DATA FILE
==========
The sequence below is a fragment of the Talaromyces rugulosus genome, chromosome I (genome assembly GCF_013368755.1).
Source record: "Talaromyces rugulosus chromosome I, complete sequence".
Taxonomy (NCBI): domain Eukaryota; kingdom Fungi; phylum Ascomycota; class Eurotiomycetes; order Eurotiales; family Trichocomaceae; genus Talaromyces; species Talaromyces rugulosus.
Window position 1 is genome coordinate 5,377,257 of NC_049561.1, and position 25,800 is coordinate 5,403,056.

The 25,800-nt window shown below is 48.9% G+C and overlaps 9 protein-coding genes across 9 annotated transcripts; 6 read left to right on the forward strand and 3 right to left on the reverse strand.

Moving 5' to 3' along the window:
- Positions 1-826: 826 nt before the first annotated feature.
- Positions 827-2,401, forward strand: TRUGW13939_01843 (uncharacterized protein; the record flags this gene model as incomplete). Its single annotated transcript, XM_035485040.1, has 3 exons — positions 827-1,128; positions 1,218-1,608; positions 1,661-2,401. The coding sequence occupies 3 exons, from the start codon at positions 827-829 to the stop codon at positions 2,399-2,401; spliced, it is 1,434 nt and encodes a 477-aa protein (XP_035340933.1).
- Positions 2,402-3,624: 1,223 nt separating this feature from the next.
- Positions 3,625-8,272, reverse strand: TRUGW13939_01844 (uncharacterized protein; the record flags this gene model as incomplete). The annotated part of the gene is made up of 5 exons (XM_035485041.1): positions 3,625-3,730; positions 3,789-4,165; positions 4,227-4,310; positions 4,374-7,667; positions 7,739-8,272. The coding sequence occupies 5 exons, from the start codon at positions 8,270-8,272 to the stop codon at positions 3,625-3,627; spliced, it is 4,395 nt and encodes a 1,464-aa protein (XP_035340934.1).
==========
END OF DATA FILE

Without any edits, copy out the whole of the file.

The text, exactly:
The sequence below is a fragment of the Talaromyces rugulosus genome, chromosome I (genome assembly GCF_013368755.1).
Source record: "Talaromyces rugulosus chromosome I, complete sequence".
Taxonomy (NCBI): domain Eukaryota; kingdom Fungi; phylum Ascomycota; class Eurotiomycetes; order Eurotiales; family Trichocomaceae; genus Talaromyces; species Talaromyces rugulosus.
Window position 1 is genome coordinate 5,377,257 of NC_049561.1, and position 25,800 is coordinate 5,403,056.

The 25,800-nt window shown below is 48.9% G+C and overlaps 9 protein-coding genes across 9 annotated transcripts; 6 read left to right on the forward strand and 3 right to left on the reverse strand.

Moving 5' to 3' along the window:
- Positions 1-826: 826 nt before the first annotated feature.
- Positions 827-2,401, forward strand: TRUGW13939_01843 (uncharacterized protein; the record flags this gene model as incomplete). Its single annotated transcript, XM_035485040.1, has 3 exons — positions 827-1,128; positions 1,218-1,608; positions 1,661-2,401. The coding sequence occupies 3 exons, from the start codon at positions 827-829 to the stop codon at positions 2,399-2,401; spliced, it is 1,434 nt and encodes a 477-aa protein (XP_035340933.1).
- Positions 2,402-3,624: 1,223 nt separating this feature from the next.
- Positions 3,625-8,272, reverse strand: TRUGW13939_01844 (uncharacterized protein; the record flags this gene model as incomplete). The annotated part of the gene is made up of 5 exons (XM_035485041.1): positions 3,625-3,730; positions 3,789-4,165; positions 4,227-4,310; positions 4,374-7,667; positions 7,739-8,272. The coding sequence occupies 5 exons, from the start codon at positions 8,270-8,272 to the stop codon at positions 3,625-3,627; spliced, it is 4,395 nt and encodes a 1,464-aa protein (XP_035340934.1).